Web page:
I have recently written a couple of articles for LearnBonds.com about the exchange-traded debt of two utilities companies. Those bonds, tickers DUKH and PPX, were issued by Duke Energy and PPL Capital Funding (subsidiary of PPL Corporation) and are junior subordinated debt. What exactly is exchange-traded debt, and how is it similar to or different from other bonds?
Exchange-traded debt is a type of bond that, rather than trading over-the-counter, trades on an exchange. When examining the features of many exchange-traded bonds, investors will notice that they seem to be a hybrid of preferred stocks and more traditional bonds. Some of the features worth noting include:
- Unlike traditional bonds, shares of exchange-traded debt do not have to be purchased in increments of $1,000. Furthermore, there are no minimum purchase requirements. When purchasing from a dealer in the traditional bond market, it is not unusual to have minimum purchase sizes as large as $25,000. In some cases, the minimums are significantly higher.
- Despite exchange-traded debt being a bond, when buying or selling shares, retail brokers will charge equity commissions rather than fixed income commissions.
- When buying exchange-traded debt, I like to place my orders one penny above the bid (rather than at the offer). In the traditional bond market, the chances of an investor getting filled on a retail-sized buy order placed at or near the bid are basically zero. In the world of exchange-traded debt, however, I have had significant success getting buy orders filled on the bid (your order becomes the bid price after placing an order just above the original bid).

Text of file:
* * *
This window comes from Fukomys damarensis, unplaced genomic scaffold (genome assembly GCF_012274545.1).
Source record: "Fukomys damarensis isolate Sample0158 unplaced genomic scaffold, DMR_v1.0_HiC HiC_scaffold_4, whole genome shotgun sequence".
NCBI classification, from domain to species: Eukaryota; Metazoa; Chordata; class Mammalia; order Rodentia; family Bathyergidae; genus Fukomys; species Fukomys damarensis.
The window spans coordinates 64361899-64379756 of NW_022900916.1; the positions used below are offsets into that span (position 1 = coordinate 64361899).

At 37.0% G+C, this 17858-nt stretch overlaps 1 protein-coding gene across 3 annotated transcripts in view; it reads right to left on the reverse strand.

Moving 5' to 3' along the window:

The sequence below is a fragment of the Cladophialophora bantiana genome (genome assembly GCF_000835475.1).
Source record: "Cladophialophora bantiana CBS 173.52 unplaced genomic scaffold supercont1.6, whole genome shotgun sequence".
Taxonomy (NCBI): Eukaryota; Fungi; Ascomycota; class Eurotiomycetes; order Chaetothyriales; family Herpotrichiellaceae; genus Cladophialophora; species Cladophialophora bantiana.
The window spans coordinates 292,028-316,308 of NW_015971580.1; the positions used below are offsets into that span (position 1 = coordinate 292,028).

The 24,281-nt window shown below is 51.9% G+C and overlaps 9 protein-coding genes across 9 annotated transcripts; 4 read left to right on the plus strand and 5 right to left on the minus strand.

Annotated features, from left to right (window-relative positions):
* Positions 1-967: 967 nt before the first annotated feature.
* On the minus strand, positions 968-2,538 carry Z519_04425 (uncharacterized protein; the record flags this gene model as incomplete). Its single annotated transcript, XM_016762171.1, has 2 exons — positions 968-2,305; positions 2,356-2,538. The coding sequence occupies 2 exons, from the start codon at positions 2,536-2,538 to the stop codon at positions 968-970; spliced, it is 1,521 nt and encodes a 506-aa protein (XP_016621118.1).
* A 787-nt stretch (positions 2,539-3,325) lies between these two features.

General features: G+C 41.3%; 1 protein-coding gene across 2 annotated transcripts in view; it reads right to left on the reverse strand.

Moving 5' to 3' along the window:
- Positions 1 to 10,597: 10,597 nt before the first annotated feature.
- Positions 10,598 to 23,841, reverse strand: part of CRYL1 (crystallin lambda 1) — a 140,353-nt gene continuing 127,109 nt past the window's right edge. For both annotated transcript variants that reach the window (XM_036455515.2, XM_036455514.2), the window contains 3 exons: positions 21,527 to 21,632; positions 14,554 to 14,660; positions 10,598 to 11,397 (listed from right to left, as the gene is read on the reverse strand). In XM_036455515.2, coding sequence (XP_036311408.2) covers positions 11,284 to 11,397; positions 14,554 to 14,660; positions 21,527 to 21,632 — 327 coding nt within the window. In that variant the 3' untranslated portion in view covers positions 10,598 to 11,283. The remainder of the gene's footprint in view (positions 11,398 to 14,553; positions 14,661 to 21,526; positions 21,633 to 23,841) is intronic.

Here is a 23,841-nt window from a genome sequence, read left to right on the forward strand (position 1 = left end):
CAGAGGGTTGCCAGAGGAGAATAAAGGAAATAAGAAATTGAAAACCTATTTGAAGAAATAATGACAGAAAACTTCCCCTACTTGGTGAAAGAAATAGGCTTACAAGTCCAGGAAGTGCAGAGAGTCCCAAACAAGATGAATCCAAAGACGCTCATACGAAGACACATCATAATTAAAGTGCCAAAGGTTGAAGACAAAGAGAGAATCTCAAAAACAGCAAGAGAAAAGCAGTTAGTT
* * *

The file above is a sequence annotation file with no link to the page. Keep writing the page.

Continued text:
- Exchange-traded debt differs from most (but not all) traditional bonds in that it pays distributions quarterly instead of semiannually.
- As a result of exchange-traded debt being a debt security, distributions are taxed as ordinary income. Many preferred stocks qualify for the more favorable dividend tax rates.
- Exchange-traded debt securities have maturity profiles that are typically very long-term (in some cases, much longer than 30 years). That makes them different from many traditional bonds (maturities for most companies do not extend beyond 30 years) and from preferred stocks, which usually do not have stated maturity dates.
- Some exchange-traded debt securities allow for the deferral of interest payments for a number of years. This is something you might come across when examining preferred stocks but will not find with more traditional bonds. Furthermore, unlike with a preferred stock, you will find examples of exchange-traded debt securities that accrue interest on the deferred interest (essentially making them zero-coupon bonds).
- Unlike many preferred stocks, in the event of a takeover, exchange-traded debt cannot be converted into shares of common stock. Moreover, unlike traditional bonds, a change of control provision is something you are not likely to come across in the prospectus of an exchange-traded debt security.
- Exchange-traded debt is higher up the capital structure than preferred stock.
- If you come across a senior unsecured exchange-traded debt security (unlike DUKH and PPX), do not be surprised if the call features are less attractive than the call features of a more traditional bond.
Investors looking for higher income opportunities than many traditional bonds offer and looking to avoid the volatility of the stock market often turn to preferred stocks. But exchange-traded debt may provide similar income opportunities and shouldn’t be ignored.
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